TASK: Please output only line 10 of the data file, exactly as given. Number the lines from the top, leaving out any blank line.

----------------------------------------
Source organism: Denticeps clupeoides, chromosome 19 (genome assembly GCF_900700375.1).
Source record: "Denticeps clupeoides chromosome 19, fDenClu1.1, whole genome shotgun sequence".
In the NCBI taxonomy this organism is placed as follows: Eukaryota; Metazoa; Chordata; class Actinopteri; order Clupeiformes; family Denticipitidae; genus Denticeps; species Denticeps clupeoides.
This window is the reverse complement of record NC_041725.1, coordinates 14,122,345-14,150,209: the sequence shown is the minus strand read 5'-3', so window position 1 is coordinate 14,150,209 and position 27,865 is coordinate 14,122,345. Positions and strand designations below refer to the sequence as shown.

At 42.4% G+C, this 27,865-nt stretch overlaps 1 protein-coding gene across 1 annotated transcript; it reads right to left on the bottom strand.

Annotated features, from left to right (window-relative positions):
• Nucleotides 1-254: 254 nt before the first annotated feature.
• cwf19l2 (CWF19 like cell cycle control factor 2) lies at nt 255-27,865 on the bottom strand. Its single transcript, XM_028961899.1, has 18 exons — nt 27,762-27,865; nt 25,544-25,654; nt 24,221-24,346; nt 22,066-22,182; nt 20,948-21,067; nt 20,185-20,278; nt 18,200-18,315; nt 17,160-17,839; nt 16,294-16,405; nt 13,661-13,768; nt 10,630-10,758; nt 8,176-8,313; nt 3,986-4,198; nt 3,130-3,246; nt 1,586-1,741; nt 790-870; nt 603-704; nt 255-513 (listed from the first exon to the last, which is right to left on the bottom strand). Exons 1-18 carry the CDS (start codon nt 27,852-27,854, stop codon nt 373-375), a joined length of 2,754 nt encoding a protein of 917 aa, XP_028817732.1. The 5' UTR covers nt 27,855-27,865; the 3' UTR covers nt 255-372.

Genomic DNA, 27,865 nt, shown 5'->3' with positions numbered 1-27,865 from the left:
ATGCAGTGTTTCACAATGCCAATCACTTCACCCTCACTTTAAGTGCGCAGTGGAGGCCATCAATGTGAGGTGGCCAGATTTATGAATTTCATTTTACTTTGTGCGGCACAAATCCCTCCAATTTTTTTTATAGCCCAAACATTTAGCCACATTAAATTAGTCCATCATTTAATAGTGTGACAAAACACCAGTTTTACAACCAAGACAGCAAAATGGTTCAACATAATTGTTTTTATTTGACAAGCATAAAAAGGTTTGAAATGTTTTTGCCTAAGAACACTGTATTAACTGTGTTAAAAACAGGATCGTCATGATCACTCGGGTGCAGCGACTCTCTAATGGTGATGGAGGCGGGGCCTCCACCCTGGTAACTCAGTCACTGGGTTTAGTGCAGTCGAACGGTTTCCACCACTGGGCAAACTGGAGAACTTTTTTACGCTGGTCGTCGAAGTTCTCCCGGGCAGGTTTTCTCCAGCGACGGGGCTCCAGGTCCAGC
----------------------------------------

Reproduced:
ATGCAGTGTTTCACAATGCCAATCACTTCACCCTCACTTTAAGTGCGCAGTGGAGGCCATCAATGTGAGGTGGCCAGATTTATGAATTTCATTTTACTTTGTGCGGCACAAATCCCTCCAATTTTTTTTATAGCCCAAACATTTAGCCACATTAAATTAGTCCATCATTTAATAGTGTGACAAAACACCAGTTTTACAACCAAGACAGCAAAATGGTTCAACATAATTGTTTTTATTTGACAAGCATAAAAAGGTTTGAAATGTTTTTGCCTAAGAACACTGTATTAACTGTGTTAAAAACAGGATCGTCATGATCACTCGGGTGCAGCGACTCTCTAATGGTGATGGAGGCGGGGCCTCCACCCTGGTAACTCAGTCACTGGGTTTAGTGCAGTCGAACGGTTTCCACCACTGGGCAAACTGGAGAACTTTTTTACGCTGGTCGTCGAAGTTCTCCCGGGCAGGTTTTCTCCAGCGACGGGGCTCCAGGTCCAGC